303AD. Emperor Diocletian demotes his favourite guard Sebastian to ordinary soldier and despatches him to a backwater barracks because the suspects him of being a covert Christian. Eventually, Sebastian is martryred, and becomes a saint.
Shot entirely in sub-titled Latin, which makes it a strange precedent for Mel Gibson’s The Passion of the Christ, Sebastiane is Derek Jarman’s first work as a director (though he shared the job with the less well-known Paul Humfress). It’s a strange combination of gay nudie movie, pocket-sized Ancient Roman epic and meditation upon the image of Saint Sebastian.
It opens with the Lindsay Kemp dance troupe romping around with huge fake phalluses to represent Ken Russell-style imperial decadence, then decamps to Tuscany where athletic youths in minimal thongs romp around the countryside, soaking themselves down between bouts of manly horseplay or sylvan frolic. It comes to a bad end as the lecherous but guilt-ridden commanding officer Severus fails to cop off with Sebastian and instead visits floggings and tortures upon his naked torso, finally ordering his men to riddle the future saint with arrows, thus securing him a place in cultural history.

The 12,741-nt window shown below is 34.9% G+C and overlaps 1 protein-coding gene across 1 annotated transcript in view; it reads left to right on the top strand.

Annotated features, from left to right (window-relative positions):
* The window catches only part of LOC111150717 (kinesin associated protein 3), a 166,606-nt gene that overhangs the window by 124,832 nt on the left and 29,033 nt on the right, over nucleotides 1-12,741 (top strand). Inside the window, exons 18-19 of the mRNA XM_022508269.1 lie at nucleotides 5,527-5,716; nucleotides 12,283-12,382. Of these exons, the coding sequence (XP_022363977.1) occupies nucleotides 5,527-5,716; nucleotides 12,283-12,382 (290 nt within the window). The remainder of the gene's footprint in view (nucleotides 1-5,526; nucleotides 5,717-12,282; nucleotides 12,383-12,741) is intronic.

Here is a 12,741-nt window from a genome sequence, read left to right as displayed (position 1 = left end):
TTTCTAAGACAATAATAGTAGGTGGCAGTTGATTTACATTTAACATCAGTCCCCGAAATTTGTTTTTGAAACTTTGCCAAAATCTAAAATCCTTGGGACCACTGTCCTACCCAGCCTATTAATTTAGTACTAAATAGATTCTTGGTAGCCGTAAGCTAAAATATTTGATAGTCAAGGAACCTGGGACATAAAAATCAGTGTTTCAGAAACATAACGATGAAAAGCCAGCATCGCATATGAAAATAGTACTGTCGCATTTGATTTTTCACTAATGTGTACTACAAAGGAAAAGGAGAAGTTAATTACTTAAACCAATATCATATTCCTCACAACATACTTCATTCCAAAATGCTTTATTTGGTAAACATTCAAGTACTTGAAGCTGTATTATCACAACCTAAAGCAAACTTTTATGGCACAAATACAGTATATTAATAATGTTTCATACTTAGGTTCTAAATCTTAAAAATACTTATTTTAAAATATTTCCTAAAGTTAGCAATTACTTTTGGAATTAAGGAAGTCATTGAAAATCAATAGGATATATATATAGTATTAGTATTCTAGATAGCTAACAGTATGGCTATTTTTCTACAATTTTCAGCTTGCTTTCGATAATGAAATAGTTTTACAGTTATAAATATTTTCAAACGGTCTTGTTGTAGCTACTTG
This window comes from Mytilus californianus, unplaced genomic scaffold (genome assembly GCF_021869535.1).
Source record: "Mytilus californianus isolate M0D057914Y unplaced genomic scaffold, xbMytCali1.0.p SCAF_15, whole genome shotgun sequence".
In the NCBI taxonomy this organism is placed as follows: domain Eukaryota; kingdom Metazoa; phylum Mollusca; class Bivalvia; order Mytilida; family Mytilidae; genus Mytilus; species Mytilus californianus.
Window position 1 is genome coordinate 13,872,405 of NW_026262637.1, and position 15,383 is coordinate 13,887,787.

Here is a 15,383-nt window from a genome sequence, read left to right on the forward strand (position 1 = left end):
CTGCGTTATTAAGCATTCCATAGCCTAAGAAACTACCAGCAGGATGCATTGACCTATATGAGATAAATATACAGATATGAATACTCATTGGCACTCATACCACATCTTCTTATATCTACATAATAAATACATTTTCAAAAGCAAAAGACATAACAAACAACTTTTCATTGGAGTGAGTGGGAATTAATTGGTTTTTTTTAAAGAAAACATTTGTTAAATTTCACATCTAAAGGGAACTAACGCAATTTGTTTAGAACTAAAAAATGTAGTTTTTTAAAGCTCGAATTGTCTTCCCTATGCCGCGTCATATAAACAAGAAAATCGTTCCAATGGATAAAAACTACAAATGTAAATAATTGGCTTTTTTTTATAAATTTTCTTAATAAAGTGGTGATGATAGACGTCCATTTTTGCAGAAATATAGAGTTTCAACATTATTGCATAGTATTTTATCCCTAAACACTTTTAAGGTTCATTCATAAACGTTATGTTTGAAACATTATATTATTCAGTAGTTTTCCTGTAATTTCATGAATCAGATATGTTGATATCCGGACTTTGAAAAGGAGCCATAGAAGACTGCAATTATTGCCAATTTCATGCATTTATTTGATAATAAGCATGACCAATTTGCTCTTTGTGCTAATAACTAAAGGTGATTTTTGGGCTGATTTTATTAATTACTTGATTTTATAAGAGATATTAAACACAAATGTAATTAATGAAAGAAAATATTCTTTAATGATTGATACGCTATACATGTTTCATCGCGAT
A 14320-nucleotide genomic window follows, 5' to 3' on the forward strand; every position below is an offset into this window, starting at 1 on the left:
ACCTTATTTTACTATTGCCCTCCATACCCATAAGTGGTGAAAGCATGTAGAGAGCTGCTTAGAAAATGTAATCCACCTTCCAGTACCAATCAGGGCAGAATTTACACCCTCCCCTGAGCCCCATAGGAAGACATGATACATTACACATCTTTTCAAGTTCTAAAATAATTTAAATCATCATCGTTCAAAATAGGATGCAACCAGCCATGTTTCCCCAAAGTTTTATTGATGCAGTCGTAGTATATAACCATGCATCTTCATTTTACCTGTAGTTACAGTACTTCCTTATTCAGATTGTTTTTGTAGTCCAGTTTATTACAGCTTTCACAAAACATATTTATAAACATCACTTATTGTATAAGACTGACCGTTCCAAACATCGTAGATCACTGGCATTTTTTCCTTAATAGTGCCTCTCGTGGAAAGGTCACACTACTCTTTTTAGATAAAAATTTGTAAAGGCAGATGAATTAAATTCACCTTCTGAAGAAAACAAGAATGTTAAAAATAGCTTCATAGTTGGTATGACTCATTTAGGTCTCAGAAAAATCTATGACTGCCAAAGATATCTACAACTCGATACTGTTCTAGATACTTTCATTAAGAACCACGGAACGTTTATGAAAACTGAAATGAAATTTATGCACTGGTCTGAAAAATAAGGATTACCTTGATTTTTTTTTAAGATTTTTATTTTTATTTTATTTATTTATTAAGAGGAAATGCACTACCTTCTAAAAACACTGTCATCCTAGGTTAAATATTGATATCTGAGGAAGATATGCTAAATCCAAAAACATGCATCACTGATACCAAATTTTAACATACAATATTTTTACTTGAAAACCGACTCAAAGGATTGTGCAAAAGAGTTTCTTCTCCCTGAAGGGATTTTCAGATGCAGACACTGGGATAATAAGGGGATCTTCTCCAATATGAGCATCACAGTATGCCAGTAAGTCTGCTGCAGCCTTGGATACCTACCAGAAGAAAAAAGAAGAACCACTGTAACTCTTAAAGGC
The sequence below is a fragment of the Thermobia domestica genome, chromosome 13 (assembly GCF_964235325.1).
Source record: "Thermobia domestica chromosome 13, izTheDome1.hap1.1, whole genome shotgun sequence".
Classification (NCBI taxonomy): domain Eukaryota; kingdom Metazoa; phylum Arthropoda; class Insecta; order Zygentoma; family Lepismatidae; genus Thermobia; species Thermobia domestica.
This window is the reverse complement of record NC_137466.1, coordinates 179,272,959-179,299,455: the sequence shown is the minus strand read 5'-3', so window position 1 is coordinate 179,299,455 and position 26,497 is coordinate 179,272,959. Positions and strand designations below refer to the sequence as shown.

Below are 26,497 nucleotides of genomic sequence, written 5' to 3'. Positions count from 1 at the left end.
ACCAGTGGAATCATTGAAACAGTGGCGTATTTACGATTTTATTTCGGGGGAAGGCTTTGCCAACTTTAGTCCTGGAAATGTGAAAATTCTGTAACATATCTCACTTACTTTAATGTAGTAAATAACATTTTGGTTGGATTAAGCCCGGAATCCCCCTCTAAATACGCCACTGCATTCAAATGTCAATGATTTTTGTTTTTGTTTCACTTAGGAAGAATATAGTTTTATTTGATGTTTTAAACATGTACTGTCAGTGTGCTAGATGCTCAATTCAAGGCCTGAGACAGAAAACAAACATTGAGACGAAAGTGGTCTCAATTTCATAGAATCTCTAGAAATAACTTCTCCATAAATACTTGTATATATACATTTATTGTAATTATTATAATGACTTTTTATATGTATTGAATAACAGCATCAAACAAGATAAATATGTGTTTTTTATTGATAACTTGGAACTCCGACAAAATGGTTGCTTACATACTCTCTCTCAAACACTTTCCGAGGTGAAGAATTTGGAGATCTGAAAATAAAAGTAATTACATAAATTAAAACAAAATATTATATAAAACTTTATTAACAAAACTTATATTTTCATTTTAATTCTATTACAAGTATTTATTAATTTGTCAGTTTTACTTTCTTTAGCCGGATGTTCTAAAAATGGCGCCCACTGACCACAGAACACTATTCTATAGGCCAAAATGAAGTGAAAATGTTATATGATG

The public schoolboy cleverness of scripting dialogue in Latin – a popular soldier’s insult is represented by the Greek ‘Oedipus’ – works surprisingly well, with the cast reeling off profane Roman dialogue like passionate Italian declarations rather than marbled classical sentences. It suffers from the not-uncommon skinflick failing that the best-looking actor is given the largest role but delivers the weakest performance: Treviglio’s Sebastian is a handsome cipher, far less interesting than the rest of the troubled, bullying, awkward or horny soldiers in the platoon. The countryside looks as good as the cast, and Brian Eno delivers an evocative, ambient-style score.